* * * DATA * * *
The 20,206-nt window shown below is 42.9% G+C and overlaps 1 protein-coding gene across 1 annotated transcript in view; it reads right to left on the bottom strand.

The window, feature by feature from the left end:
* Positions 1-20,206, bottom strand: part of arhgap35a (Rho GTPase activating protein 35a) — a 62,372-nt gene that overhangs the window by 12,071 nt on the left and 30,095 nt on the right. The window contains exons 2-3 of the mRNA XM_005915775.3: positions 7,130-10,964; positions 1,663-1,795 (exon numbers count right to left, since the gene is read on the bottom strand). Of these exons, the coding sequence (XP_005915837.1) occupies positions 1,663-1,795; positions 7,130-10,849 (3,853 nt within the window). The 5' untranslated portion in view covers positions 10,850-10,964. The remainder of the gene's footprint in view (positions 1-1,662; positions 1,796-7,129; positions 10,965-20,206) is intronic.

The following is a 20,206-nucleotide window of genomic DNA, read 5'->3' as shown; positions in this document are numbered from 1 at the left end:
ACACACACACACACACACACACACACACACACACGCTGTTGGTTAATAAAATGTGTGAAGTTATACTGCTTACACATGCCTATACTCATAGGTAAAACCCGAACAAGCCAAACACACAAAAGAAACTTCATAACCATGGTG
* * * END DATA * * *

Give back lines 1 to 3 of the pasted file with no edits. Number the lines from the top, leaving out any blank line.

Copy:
The 20,206-nt window shown below is 42.9% G+C and overlaps 1 protein-coding gene across 1 annotated transcript in view; it reads right to left on the bottom strand.

The window, feature by feature from the left end:
* Positions 1-20,206, bottom strand: part of arhgap35a (Rho GTPase activating protein 35a) — a 62,372-nt gene that overhangs the window by 12,071 nt on the left and 30,095 nt on the right. The window contains exons 2-3 of the mRNA XM_005915775.3: positions 7,130-10,964; positions 1,663-1,795 (exon numbers count right to left, since the gene is read on the bottom strand). Of these exons, the coding sequence (XP_005915837.1) occupies positions 1,663-1,795; positions 7,130-10,849 (3,853 nt within the window). The 5' untranslated portion in view covers positions 10,850-10,964. The remainder of the gene's footprint in view (positions 1-1,662; positions 1,796-7,129; positions 10,965-20,206) is intronic.